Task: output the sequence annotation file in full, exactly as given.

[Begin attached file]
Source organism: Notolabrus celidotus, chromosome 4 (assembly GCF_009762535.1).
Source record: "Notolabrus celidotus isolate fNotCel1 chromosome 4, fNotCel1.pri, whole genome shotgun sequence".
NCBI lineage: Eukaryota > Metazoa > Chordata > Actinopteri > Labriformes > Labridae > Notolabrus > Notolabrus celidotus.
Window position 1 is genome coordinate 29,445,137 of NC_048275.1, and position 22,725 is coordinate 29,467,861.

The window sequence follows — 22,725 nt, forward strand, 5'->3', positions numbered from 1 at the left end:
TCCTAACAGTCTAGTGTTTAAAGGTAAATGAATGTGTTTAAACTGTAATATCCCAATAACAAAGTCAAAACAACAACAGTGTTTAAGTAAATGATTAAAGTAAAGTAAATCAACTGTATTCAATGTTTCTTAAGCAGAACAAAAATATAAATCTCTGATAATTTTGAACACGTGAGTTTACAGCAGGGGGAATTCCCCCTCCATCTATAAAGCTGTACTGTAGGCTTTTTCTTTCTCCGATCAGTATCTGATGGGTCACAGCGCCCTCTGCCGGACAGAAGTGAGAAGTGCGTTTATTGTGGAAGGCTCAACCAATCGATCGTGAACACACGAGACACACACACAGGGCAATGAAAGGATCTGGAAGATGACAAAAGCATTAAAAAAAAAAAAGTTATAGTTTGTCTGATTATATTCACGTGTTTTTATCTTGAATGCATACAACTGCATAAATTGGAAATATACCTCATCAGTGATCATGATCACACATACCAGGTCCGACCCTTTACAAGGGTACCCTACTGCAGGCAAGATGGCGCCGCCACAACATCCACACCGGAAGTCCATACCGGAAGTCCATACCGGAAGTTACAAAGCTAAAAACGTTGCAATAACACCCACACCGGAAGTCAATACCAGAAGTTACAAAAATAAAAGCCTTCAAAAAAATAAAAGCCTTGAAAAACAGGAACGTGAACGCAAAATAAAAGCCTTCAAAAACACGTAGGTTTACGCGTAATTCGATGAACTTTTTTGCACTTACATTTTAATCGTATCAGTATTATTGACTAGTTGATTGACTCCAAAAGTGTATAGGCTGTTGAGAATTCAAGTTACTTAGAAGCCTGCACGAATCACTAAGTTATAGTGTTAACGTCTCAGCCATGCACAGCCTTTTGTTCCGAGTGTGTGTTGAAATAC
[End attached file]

Source organism: Notolabrus celidotus, chromosome 4 (assembly GCF_009762535.1).
Source record: "Notolabrus celidotus isolate fNotCel1 chromosome 4, fNotCel1.pri, whole genome shotgun sequence".
NCBI lineage: Eukaryota > Metazoa > Chordata > Actinopteri > Labriformes > Labridae > Notolabrus > Notolabrus celidotus.
Window position 1 is genome coordinate 29,445,137 of NC_048275.1, and position 22,725 is coordinate 29,467,861.

The window sequence follows — 22,725 nt, forward strand, 5'->3', positions numbered from 1 at the left end:
TCCTAACAGTCTAGTGTTTAAAGGTAAATGAATGTGTTTAAACTGTAATATCCCAATAACAAAGTCAAAACAACAACAGTGTTTAAGTAAATGATTAAAGTAAAGTAAATCAACTGTATTCAATGTTTCTTAAGCAGAACAAAAATATAAATCTCTGATAATTTTGAACACGTGAGTTTACAGCAGGGGGAATTCCCCCTCCATCTATAAAGCTGTACTGTAGGCTTTTTCTTTCTCCGATCAGTATCTGATGGGTCACAGCGCCCTCTGCCGGACAGAAGTGAGAAGTGCGTTTATTGTGGAAGGCTCAACCAATCGATCGTGAACACACGAGACACACACACAGGGCAATGAAAGGATCTGGAAGATGACAAAAGCATTAAAAAAAAAAAAGTTATAGTTTGTCTGATTATATTCACGTGTTTTTATCTTGAATGCATACAACTGCATAAATTGGAAATATACCTCATCAGTGATCATGATCACACATACCAGGTCCGACCCTTTACAAGGGTACCCTACTGCAGGCAAGATGGCGCCGCCACAACATCCACACCGGAAGTCCATACCGGAAGTCCATACCGGAAGTTACAAAGCTAAAAACGTTGCAATAACACCCACACCGGAAGTCAATACCAGAAGTTACAAAAATAAAAGCCTTCAAAAAAATAAAAGCCTTGAAAAACAGGAACGTGAACGCAAAATAAAAGCCTTCAAAAACACGTAGGTTTACGCGTAATTCGATGAACTTTTTTGCACTTACATTTTAATCGTATCAGTATTATTGACTAGTTGATTGACTCCAAAAGTGTATAGGCTGTTGAGAATTCAAGTTACTTAGAAGCCTGCACGAATCACTAAGTTATAGTGTTAACGTCTCAGCCATGCACAGCCTTTTGTTCCGAGTGTGTGTTGAAATAC